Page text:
First iPad Pro keyboard case with trackpad hopes to launch this winter

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Sentis Libra iPad keyboard case with trackpad
An iPad keyboard case with trackpad wasn’t possible before iPadOS.
Photo: Sentis

Libra is angling to be the first-out-of-the-gate iPad Pro case that includes not only a keyboard but also a trackpad. This wasn’t possible before, but the just-released iPadOS adds support for mice and trackpads.

The designers are looking for backing on Kickstarter to defray the costs of developing an accessory that lets an iPad mimic a MacBook more closely than any before.

How to turn on Mac Bluetooth without a mouse

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Dust off any old USB keyboard and get your Bluetooth back in action.
Dust off any old USB keyboard and get your Bluetooth back in action.
Photo: Charlie Sorrel/Cult of Mac

You wake up or restart your Mac, and nothing is connected. Your Bluetooth keyboard does nothing. You wiggle your Bluetooth mouse or trackpad, and the on-screen pointer refuses to wiggle in response. The problem? You Mac’s Bluetooth is switched off. But how do you switch it back on without a mouse?

Today we’ll see how to activate Bluetooth on an iMac, Mac Pro or Mac mini 1 without having to touch a mouse or trackpad. All you need are a USB keyboard, Spotlight and one clever trick.

Brydge taunts us with iPad Pro keyboard we can’t have

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An iPad trackpad?! Too bad it’s only a dream.
It could be so much better.
Photo: Brydge

An accessory maker shared a picture of something many people would love: a clip-on iPad Pro keyboard with a trackpad. Sadly, Brydge’s concept device just isn’t possible because iOS doesn’t support external pointing devices.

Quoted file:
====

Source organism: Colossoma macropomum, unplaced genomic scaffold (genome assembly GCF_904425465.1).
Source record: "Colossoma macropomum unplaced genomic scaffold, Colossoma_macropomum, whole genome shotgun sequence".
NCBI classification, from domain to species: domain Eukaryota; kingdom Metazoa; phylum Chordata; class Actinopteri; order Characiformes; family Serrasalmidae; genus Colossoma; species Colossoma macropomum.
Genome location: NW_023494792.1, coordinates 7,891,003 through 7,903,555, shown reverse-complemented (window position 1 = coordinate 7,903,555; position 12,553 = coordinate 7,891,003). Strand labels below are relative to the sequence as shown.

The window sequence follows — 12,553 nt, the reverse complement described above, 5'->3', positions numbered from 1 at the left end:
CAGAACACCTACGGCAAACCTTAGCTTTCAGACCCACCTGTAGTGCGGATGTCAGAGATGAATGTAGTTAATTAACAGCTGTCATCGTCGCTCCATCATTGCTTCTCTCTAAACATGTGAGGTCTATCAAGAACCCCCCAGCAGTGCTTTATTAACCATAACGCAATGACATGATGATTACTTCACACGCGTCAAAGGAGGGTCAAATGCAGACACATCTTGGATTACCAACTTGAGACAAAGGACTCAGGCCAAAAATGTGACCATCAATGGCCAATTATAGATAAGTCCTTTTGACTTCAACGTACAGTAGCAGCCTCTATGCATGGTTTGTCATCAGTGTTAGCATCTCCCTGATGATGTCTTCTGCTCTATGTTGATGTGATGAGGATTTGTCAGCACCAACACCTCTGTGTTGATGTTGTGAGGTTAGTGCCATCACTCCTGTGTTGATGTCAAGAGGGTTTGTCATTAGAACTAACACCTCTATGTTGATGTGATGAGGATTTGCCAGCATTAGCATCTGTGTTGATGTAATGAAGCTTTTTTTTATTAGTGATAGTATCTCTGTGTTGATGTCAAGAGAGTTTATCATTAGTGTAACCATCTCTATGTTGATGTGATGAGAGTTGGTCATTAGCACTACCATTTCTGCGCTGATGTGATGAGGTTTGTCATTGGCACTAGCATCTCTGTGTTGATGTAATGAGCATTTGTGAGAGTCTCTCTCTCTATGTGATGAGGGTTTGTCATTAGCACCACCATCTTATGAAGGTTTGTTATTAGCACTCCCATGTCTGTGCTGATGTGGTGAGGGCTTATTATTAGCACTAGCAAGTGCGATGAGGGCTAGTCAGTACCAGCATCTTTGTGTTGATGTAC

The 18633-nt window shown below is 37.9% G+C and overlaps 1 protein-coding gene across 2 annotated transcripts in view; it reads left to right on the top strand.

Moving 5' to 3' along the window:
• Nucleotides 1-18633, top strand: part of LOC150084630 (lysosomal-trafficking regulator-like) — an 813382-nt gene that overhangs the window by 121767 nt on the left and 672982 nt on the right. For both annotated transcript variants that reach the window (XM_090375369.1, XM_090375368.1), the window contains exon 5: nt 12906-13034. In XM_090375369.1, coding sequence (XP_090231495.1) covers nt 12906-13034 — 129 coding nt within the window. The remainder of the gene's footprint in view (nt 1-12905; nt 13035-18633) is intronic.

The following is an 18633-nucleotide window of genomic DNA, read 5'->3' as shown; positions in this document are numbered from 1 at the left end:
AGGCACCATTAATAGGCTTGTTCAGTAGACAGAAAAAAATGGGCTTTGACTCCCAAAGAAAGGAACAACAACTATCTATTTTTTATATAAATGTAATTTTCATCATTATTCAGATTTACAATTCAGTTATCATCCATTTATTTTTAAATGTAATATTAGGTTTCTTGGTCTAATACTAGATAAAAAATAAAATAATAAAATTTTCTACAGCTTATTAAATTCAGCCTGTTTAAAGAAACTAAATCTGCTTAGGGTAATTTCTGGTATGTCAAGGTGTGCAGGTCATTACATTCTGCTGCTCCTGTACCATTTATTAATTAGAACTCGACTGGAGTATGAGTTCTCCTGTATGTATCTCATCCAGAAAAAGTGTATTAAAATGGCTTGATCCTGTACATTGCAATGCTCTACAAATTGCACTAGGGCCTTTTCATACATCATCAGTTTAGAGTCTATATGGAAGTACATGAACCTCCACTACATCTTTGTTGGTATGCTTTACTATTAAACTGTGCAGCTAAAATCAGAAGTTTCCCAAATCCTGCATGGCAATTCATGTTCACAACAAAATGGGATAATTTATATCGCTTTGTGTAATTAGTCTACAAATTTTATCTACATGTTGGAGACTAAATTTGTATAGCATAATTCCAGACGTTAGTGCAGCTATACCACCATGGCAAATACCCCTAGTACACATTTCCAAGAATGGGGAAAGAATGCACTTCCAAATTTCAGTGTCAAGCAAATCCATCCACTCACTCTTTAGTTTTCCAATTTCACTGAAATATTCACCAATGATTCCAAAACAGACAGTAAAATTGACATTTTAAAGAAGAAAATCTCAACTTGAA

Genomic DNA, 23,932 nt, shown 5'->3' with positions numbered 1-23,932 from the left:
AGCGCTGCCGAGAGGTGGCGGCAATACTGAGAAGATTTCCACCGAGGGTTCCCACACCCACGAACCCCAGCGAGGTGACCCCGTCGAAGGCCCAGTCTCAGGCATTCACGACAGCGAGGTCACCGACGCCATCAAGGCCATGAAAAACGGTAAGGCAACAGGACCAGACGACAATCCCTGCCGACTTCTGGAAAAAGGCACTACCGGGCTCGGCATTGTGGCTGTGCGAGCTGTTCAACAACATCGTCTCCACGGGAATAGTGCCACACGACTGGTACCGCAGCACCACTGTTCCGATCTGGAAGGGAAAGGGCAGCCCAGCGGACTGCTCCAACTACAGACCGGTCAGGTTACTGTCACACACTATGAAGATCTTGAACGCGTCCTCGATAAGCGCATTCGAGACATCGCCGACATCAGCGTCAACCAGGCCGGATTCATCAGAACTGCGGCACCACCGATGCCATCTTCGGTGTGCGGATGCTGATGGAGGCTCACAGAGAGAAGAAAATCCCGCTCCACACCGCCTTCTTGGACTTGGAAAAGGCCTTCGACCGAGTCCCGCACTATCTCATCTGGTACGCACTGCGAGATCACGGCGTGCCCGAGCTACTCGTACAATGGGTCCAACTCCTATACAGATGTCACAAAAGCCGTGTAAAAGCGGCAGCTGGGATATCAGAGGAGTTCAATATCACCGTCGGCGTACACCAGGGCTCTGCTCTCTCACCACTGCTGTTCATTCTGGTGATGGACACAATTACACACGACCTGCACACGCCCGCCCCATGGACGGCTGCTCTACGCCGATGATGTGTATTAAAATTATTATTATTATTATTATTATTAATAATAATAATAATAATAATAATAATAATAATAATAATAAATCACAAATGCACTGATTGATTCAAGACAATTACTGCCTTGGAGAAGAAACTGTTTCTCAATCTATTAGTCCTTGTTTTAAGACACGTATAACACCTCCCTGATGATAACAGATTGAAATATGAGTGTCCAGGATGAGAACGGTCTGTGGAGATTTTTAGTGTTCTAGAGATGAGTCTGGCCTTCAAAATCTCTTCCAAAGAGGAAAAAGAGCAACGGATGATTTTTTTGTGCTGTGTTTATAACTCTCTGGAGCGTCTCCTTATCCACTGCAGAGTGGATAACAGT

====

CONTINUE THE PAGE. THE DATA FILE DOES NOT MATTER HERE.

At least, that’s true for now. But mouse/trackpad support is a often-requested feature, and there’s reason to think Apple is at least considering it.

UPDATE: Turns out Apple was considering it, and mouse/trackpad support is built into iPadOS 13. Learn how to use a mouse with your iPad.

Apple proposes hybrid keyboard that’s also a trackpad

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Proposed hybrid keyboard
A proposed hybrid keyboard would have regular keys that can also sense light touches.
Photo: Ed Hardy/Cult of Mac

A future MacBook might have a hybrid keyboard that can sense when the. keys are lightly touched as well as when they’re pressed. This would allow the entire keyboard to function as a trackpad.

Apple wants to redesign the keyboard. It’s proposed various ways to make this classic input device more functional. Last month, it floated the idea of a replacing the keyboard with a flexible touch panel.

iPad Pro 2 mockup brings trackpad to Smart Keyboard

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Does the iPad Pro need a trackpad?
Does the iPad Pro need a trackpad?
Photo: David Chapman

Apple could unveil a new iPad Pro 2 as soon as next Monday during its WWDC 2017 keynote. And if it does, we hope the company adds some new productivity features, like this Smart Keyboard with a trackpad.

In a new mockup that imagines what the new Smart Keyboard could look like, designer David Chapman shows why it would be a great idea.

Take another look:

Should Apple make iPad Pro compatible with a mouse? [Friday Night Fights]

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iPad Pro Keyboard Mouse